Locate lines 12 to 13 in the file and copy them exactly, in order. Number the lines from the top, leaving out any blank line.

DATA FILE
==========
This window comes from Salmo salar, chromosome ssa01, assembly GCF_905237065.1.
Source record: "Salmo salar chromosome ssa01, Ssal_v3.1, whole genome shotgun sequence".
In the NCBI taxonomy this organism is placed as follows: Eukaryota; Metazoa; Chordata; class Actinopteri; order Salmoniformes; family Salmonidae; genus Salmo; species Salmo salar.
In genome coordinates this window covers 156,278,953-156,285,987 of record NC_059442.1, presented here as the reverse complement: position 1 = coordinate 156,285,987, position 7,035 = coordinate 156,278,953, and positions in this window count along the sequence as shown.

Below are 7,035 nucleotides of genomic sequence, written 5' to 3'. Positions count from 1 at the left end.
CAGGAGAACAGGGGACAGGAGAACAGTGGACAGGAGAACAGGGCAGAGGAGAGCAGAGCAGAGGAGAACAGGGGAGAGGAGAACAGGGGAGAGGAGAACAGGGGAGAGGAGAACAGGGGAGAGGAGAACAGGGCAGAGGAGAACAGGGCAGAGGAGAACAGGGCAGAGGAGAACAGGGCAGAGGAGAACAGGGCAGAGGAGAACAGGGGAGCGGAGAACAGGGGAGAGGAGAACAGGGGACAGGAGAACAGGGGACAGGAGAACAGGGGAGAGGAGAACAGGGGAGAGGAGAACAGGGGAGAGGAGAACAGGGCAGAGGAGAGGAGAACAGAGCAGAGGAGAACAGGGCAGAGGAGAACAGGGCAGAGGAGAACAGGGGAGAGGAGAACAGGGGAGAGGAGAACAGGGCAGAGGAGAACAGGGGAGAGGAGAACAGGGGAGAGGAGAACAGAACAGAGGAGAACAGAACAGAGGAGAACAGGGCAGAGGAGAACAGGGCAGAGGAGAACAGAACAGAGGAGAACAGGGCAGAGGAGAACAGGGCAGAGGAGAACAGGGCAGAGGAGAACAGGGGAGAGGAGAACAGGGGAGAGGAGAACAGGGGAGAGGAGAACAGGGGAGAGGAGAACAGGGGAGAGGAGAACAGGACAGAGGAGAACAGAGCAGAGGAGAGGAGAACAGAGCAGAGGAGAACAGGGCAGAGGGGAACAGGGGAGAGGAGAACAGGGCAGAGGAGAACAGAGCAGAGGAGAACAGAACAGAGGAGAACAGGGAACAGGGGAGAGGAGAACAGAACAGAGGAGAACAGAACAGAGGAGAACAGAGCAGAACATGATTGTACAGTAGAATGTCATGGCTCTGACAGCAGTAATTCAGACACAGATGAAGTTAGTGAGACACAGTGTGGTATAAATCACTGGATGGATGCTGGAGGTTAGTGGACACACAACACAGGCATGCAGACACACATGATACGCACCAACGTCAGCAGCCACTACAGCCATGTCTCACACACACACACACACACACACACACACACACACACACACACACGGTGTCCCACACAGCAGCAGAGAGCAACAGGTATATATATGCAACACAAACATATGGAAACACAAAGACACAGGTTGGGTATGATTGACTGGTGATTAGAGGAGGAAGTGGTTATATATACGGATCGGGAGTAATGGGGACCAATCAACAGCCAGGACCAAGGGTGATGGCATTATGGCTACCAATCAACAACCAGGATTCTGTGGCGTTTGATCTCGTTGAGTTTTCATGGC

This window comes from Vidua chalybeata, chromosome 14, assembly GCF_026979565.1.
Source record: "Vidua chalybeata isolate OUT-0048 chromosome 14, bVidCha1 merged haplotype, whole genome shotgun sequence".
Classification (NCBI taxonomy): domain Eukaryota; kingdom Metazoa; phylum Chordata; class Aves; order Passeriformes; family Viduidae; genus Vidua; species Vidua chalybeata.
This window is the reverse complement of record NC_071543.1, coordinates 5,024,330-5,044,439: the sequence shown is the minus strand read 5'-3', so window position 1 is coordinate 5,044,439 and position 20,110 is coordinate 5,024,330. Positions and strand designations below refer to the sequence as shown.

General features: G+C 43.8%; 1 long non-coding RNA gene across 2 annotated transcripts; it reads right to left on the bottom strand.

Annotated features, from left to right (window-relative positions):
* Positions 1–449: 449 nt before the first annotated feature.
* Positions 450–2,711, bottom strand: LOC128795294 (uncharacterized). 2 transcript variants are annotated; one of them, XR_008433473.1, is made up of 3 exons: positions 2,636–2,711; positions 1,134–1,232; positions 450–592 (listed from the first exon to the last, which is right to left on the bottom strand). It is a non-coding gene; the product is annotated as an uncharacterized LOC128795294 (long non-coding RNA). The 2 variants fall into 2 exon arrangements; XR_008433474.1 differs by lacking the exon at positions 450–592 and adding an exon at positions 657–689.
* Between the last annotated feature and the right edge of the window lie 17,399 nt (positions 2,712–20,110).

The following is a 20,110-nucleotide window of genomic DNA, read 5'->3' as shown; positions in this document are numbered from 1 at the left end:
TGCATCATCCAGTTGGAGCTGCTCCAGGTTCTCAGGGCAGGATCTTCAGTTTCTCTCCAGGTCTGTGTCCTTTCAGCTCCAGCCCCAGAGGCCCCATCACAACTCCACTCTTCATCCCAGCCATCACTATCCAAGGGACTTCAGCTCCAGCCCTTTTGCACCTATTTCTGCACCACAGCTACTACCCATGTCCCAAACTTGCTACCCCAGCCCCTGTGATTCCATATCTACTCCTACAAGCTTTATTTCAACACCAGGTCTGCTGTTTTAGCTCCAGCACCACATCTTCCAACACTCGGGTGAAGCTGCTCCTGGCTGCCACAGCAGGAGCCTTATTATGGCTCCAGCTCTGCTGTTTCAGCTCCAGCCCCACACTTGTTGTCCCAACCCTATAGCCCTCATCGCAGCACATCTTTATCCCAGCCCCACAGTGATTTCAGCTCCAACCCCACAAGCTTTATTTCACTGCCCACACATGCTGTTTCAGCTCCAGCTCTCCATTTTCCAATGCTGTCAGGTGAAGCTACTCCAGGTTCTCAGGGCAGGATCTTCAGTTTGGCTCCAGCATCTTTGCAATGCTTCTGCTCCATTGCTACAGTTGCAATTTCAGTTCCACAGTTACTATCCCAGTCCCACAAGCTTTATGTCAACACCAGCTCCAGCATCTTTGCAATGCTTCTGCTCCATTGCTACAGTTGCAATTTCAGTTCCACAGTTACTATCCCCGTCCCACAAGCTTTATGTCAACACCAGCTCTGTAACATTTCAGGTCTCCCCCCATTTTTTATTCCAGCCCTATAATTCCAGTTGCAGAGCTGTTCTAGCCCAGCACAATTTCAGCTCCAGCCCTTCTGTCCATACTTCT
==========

Annotated features, from left to right (window-relative positions):
* Positions 1–449: 449 nt before the first annotated feature.